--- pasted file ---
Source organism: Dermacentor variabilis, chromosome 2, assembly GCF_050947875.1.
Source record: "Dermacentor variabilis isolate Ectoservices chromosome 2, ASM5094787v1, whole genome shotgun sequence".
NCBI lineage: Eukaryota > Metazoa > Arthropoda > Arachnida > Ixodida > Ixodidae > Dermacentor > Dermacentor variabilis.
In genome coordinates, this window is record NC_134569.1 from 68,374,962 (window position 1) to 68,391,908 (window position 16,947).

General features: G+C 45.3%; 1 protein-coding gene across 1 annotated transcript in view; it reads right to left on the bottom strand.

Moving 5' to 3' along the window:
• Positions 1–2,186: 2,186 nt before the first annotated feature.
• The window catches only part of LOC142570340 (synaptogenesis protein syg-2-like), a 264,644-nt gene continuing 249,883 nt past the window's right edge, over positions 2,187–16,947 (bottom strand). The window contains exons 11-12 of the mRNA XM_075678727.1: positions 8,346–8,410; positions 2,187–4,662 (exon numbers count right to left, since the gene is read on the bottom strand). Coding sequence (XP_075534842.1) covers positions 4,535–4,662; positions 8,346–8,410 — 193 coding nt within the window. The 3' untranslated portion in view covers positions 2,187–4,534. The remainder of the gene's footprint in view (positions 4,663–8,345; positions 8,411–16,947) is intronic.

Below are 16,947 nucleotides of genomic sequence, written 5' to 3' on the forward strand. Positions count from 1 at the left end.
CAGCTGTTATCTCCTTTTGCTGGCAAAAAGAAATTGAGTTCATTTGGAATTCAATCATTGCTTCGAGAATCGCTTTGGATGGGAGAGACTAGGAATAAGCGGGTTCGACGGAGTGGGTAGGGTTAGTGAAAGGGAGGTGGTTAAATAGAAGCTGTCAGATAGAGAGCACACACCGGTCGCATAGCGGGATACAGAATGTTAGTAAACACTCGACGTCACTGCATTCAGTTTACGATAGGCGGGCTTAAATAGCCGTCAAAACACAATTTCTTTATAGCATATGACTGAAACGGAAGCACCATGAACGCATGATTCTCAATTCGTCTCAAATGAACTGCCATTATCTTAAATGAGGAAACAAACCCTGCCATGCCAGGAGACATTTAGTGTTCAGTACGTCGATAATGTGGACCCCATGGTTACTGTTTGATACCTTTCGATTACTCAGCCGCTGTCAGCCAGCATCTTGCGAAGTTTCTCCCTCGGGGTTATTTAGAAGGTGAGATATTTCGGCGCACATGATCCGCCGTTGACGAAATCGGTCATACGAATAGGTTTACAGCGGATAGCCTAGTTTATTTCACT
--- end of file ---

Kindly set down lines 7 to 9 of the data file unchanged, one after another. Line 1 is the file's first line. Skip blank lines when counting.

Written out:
• Positions 1–2,186: 2,186 nt before the first annotated feature.
• The window catches only part of LOC142570340 (synaptogenesis protein syg-2-like), a 264,644-nt gene continuing 249,883 nt past the window's right edge, over positions 2,187–16,947 (bottom strand). The window contains exons 11-12 of the mRNA XM_075678727.1: positions 8,346–8,410; positions 2,187–4,662 (exon numbers count right to left, since the gene is read on the bottom strand). Coding sequence (XP_075534842.1) covers positions 4,535–4,662; positions 8,346–8,410 — 193 coding nt within the window. The 3' untranslated portion in view covers positions 2,187–4,534. The remainder of the gene's footprint in view (positions 4,663–8,345; positions 8,411–16,947) is intronic.

Below are 16,947 nucleotides of genomic sequence, written 5' to 3' on the forward strand. Positions count from 1 at the left end.